Burger Supreme Court

Burger, Warren Earl

Warren Earl Burger, 1907–95, American jurist, 15th chief justice of the United States (1969–86), b. St. Paul, Minn. After receiving his law degree in 1931 from St. Paul College of Law (now Mitchell College of Law), he was admitted to the Minnesota bar and taught and practiced law in St. Paul. He was (1953–56) assistant attorney general in charge of the civil division of the Department of Justice before becoming judge of the U.S. Court of Appeals for the District of Columbia. Appointed to head the Supreme Court by President Nixon, and perceived as a conservative and an advocate of judicial restraint, Burger was less forceful than had been expected in limiting or reversing the liberal decisions of the court headed by his predecessor Earl Warren. Nonetheless, while comparatively strong in the area of women's rights, the Burger court did advance the conservative agenda in such areas as loosening constraints on police, prosecutorial discretion, and the use of illegally obtained evidence, leaving such decisions to prosecutors and state legislatures. In addition, his court tended to weaken laws pertaining to church-state separation, employment descrimination, suburban school integration, and various other areas. Burger was also a consistent advocate for administrative reform in the court system.

See M. J. Graetz and L. Greenhouse, The Burger Court and the Rise of the Judicial Right (2016).

The Columbia Encyclopedia, 6th ed. Copyright© 2018, The Columbia University Press.

Burger Supreme Court: Selected full-text books and articles

The Burger Court: Counter-Revolution or Confirmation? By Bernard Schwartz Oxford University Press, 1998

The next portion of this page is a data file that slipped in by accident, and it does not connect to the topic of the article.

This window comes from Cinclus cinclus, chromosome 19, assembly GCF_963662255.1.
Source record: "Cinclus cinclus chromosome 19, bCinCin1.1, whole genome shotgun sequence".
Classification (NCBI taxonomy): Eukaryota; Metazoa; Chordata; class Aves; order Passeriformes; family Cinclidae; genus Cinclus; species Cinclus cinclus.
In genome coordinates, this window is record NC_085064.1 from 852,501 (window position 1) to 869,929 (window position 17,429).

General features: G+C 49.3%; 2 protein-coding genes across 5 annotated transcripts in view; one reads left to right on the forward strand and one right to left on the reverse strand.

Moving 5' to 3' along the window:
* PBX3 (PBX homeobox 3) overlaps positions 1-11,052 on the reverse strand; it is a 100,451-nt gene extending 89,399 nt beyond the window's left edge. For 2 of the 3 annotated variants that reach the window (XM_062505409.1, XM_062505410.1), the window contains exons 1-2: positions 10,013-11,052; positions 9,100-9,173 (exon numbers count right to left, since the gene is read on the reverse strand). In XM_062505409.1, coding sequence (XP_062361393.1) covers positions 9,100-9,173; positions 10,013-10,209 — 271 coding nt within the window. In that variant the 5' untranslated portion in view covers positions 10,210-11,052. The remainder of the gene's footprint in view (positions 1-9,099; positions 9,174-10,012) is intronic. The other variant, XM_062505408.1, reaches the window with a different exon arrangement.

Judges on Judging: Views from the Bench By David M. O'Brien Chatham House Publishers, 1997
Librarian's tip: Chap. 1 The Doctrine of Judicial Review: Mr. Marshall, Mr. Jefferson, and Mr. Marbury" by Warren E. Burger and Chap. 12 "The Office of the Chief Justice: Warren E. Burger and the Administration of Justice"
A primary source is a work that is being studied, or that provides first-hand or direct evidence on a topic. Common types of primary sources include works of literature, historical documents, original philosophical writings, and religious texts.
The Decline and Fall of the Supreme Court: Living out the Nightmares of the Federalists By Christopher C. Faille Praeger Publishers, 1995
Librarian's tip: Chap. 5 "The Making of the Burger Court" and Chap. 7 "The Meaning of the Burger Court"
Decision: How the Supreme Court Decides Cases By Bernard Schwartz Oxford University Press, 1997
Librarian's tip: Chap. 5 "Burger Rebuffed"
Human Rights in the States: New Directions in Constitutional Policymaking By Stanley H. Friedelbaum Greenwood Press, 1988
Librarian's tip: Chap. 6 "Reactions of State Courts to Pro-Prosecution Burger Court Decisions"
Justices and Presidents: A Political History of Appointments to the Supreme Court By Henry J. Abraham Oxford University Press, 1992 (3rd edition)
Librarian's tip: Chap. 11 "The Burger Court: From Nixon to Reagan, 1969-1986"
The Justices of the United States Supreme Court: Their Lives and Major Opinions By Leon Friedman; Fred L. Israel Chelsea House, vol.4, 1997
Librarian's tip: "Warren E. Burger" begins on p. 1465
Redefining Equality By Neal Devins; Davison M. Douglas Oxford University Press, 1998
Librarian's tip: "The Burger and Rehnquist Courts" begins on p. 221
Abortion and American Politics By Barbara Hinkson Craig; David M. O'Brien Chatham House, 1993
Librarian's tip: Chap. 1 "Roe v. Wade, the Burger Court, and American Politics"
The Christian Burial Case: An Introduction to Criminal and Judicial Procedure By Thomas N. McInnis Praeger, 2001
Librarian's tip: "The Burger Court and the Exclusionary Rule" begins on p. 172
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